Gypsum plaster finishing is rendering technique used by builders to smooth over wall surfaces before applying a final fresh coat of paint. Commonly referred to as Plaster of Paris and taking the form of a powder containing silica, the compound is mixed with water and applied in layers to indoor surfaces such as walls and ceilings. As gypsum plaster is lighter than cement or mortar, it is an ideal compound to complete the finer detail work of a rendering job. Gypsum plaster finishing is also called skimming or browning.
- Skill level:
Things you need
- Stirring Stick
- Plasterer's compound
- Spirit level
- Spot board
- Plasterer's trowel
- Hand board
- Plasterer's float (preferably stainless steel)
- Splash brush
- Plastic sheets (depending on job size)
- Ladder or plasterer's stilts
- Roller tray
Wear a mask and protective eyewear. Brush off existing surface dirt and smooth over the wall surface. Cover all tape marks and indentations. If the surface is Gyproc, a type of gypsum plasterboard, ensure that there are no gaps in the sheets. If there are, seal them up.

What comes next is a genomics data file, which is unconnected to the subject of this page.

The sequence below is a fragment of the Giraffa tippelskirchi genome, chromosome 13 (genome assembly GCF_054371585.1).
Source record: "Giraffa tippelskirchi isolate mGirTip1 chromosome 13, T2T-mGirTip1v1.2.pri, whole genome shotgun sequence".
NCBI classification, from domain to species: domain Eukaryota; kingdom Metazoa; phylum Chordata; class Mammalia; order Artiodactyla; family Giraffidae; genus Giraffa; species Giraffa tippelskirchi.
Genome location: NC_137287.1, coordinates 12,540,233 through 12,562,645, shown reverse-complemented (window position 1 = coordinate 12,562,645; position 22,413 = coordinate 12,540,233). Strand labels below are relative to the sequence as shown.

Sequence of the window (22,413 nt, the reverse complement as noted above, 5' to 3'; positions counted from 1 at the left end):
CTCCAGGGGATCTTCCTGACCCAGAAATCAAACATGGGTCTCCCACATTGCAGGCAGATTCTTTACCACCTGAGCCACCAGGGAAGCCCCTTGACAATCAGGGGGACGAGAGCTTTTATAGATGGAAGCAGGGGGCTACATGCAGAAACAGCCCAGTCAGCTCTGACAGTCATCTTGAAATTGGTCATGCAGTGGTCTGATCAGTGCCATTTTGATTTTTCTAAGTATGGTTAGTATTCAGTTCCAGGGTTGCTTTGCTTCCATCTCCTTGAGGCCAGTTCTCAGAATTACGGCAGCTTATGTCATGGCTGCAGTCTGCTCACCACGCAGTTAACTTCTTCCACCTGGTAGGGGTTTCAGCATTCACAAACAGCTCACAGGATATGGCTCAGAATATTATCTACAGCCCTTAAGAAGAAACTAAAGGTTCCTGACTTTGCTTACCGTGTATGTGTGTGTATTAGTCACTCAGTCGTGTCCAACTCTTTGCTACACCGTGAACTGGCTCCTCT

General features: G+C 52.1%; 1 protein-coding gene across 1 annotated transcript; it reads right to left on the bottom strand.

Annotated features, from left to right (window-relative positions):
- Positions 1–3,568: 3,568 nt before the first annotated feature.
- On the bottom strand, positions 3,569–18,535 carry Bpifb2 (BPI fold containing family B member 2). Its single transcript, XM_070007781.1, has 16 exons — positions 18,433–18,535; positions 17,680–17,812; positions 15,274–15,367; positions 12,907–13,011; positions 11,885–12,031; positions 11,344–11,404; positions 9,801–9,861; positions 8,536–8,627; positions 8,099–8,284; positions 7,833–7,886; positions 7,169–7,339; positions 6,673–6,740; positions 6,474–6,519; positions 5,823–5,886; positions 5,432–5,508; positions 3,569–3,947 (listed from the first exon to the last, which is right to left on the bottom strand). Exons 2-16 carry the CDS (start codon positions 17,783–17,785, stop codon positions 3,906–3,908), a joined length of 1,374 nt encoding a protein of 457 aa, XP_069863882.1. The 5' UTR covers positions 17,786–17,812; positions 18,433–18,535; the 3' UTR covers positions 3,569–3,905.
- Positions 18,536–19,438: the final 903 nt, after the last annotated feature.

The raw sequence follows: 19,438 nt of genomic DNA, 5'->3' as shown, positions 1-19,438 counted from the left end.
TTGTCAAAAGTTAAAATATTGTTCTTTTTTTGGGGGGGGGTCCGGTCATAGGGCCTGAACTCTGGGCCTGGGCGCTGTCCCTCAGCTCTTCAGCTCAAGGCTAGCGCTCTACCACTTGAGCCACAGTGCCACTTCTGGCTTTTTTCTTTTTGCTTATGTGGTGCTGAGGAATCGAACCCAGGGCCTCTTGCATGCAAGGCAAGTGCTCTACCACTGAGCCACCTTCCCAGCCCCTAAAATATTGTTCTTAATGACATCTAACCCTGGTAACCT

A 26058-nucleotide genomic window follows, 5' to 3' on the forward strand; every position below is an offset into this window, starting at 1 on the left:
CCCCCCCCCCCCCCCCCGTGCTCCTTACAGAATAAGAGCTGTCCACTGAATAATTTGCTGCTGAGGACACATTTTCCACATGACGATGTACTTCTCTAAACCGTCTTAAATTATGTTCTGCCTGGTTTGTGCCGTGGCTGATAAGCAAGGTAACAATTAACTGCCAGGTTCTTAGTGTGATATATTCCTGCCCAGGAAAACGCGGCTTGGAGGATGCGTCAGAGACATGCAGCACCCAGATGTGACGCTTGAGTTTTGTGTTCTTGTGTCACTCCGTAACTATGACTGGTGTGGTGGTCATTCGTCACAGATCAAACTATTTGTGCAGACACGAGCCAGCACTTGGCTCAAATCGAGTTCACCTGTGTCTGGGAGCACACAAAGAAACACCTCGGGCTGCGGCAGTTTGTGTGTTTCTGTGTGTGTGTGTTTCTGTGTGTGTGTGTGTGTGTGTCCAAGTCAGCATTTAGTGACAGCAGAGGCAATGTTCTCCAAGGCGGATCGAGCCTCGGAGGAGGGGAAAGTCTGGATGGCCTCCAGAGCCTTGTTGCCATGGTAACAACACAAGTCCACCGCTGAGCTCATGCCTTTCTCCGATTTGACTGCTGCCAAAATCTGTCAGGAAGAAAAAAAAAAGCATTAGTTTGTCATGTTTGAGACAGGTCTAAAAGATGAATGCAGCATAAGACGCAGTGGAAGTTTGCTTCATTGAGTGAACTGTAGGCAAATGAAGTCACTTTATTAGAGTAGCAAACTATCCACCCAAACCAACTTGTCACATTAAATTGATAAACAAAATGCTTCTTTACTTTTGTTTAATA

Seal off the room and ensure that the room is at the right temperature; 12.7 to 21.1 degrees C is optimal. Add water to the plaster compound to achieve the right consistency; it should look like a heavy pancake batter and is commonly called "mud." Dip the roller in the plaster and start rolling the walls in a straight up and down motion. Avoid dry spots.
Roll the surface until it's completely covered. If the finish is a final skim coat, a final layer in the plastering process, the surface coat should be no more than 1/8-inch thick.
Smooth over any bumps or imperfections on the job you have just finished, applying more compound as needed to do this. Spray with water areas which are drying too fast to avoid cracking. Roll and keep rolling until you have uniform coverage. Make sure that the surface is opaque and porous.
Let the surface sit overnight and then sand before priming. Paint after the right level of smoothness is achieved.
Tips and warnings
- When buying plaster, buy only what you need, as it has a short shelf life.
- Don't dispose of unused plaster down the sink, as it can plug up drains.
- Avoid overexposure to the plaster dust. Some variations of the compound contain silica or asbestos which may cause health problems if inhaled.
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